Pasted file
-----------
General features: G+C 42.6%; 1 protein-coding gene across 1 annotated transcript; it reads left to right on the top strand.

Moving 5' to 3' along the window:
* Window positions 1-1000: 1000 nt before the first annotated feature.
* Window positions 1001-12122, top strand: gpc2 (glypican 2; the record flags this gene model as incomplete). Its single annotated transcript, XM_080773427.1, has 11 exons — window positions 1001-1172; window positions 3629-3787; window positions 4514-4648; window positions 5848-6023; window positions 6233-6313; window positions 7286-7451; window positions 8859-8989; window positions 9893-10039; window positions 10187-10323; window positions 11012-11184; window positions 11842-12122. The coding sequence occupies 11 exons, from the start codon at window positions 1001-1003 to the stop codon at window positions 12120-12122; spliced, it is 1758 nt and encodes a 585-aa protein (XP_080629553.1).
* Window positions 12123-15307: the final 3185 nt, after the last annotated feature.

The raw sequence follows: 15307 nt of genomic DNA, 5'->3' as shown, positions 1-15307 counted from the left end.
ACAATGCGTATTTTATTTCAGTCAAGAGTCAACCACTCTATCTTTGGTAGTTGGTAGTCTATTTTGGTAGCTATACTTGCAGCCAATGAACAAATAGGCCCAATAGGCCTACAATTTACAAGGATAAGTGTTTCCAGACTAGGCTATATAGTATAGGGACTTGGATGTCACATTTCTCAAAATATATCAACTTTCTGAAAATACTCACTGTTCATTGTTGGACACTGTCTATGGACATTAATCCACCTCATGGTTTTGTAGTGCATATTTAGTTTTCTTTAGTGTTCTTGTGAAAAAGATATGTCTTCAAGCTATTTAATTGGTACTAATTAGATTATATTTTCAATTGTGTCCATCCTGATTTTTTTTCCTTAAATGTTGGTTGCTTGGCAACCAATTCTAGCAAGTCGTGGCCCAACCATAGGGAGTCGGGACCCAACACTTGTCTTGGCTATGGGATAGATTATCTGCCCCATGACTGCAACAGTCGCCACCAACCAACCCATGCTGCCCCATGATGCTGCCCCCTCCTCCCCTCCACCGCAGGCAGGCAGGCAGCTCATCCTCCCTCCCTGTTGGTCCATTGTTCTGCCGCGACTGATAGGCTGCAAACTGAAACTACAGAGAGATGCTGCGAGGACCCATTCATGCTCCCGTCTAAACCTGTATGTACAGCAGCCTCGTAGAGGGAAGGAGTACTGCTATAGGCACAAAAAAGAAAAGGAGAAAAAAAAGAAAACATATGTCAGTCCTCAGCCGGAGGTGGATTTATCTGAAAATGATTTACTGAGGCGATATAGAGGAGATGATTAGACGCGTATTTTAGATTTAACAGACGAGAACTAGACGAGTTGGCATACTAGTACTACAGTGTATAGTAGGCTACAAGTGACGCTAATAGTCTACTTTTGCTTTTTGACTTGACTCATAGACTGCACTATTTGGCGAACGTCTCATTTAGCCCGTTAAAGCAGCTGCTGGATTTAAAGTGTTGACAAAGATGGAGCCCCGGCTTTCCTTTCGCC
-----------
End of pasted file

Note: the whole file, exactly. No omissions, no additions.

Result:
General features: G+C 42.6%; 1 protein-coding gene across 1 annotated transcript; it reads left to right on the top strand.

Moving 5' to 3' along the window:
* Window positions 1-1000: 1000 nt before the first annotated feature.
* Window positions 1001-12122, top strand: gpc2 (glypican 2; the record flags this gene model as incomplete). Its single annotated transcript, XM_080773427.1, has 11 exons — window positions 1001-1172; window positions 3629-3787; window positions 4514-4648; window positions 5848-6023; window positions 6233-6313; window positions 7286-7451; window positions 8859-8989; window positions 9893-10039; window positions 10187-10323; window positions 11012-11184; window positions 11842-12122. The coding sequence occupies 11 exons, from the start codon at window positions 1001-1003 to the stop codon at window positions 12120-12122; spliced, it is 1758 nt and encodes a 585-aa protein (XP_080629553.1).
* Window positions 12123-15307: the final 3185 nt, after the last annotated feature.

The raw sequence follows: 15307 nt of genomic DNA, 5'->3' as shown, positions 1-15307 counted from the left end.
ACAATGCGTATTTTATTTCAGTCAAGAGTCAACCACTCTATCTTTGGTAGTTGGTAGTCTATTTTGGTAGCTATACTTGCAGCCAATGAACAAATAGGCCCAATAGGCCTACAATTTACAAGGATAAGTGTTTCCAGACTAGGCTATATAGTATAGGGACTTGGATGTCACATTTCTCAAAATATATCAACTTTCTGAAAATACTCACTGTTCATTGTTGGACACTGTCTATGGACATTAATCCACCTCATGGTTTTGTAGTGCATATTTAGTTTTCTTTAGTGTTCTTGTGAAAAAGATATGTCTTCAAGCTATTTAATTGGTACTAATTAGATTATATTTTCAATTGTGTCCATCCTGATTTTTTTTCCTTAAATGTTGGTTGCTTGGCAACCAATTCTAGCAAGTCGTGGCCCAACCATAGGGAGTCGGGACCCAACACTTGTCTTGGCTATGGGATAGATTATCTGCCCCATGACTGCAACAGTCGCCACCAACCAACCCATGCTGCCCCATGATGCTGCCCCCTCCTCCCCTCCACCGCAGGCAGGCAGGCAGCTCATCCTCCCTCCCTGTTGGTCCATTGTTCTGCCGCGACTGATAGGCTGCAAACTGAAACTACAGAGAGATGCTGCGAGGACCCATTCATGCTCCCGTCTAAACCTGTATGTACAGCAGCCTCGTAGAGGGAAGGAGTACTGCTATAGGCACAAAAAAGAAAAGGAGAAAAAAAAGAAAACATATGTCAGTCCTCAGCCGGAGGTGGATTTATCTGAAAATGATTTACTGAGGCGATATAGAGGAGATGATTAGACGCGTATTTTAGATTTAACAGACGAGAACTAGACGAGTTGGCATACTAGTACTACAGTGTATAGTAGGCTACAAGTGACGCTAATAGTCTACTTTTGCTTTTTGACTTGACTCATAGACTGCACTATTTGGCGAACGTCTCATTTAGCCCGTTAAAGCAGCTGCTGGATTTAAAGTGTTGACAAAGATGGAGCCCCGGCTTTCCTTTCGCC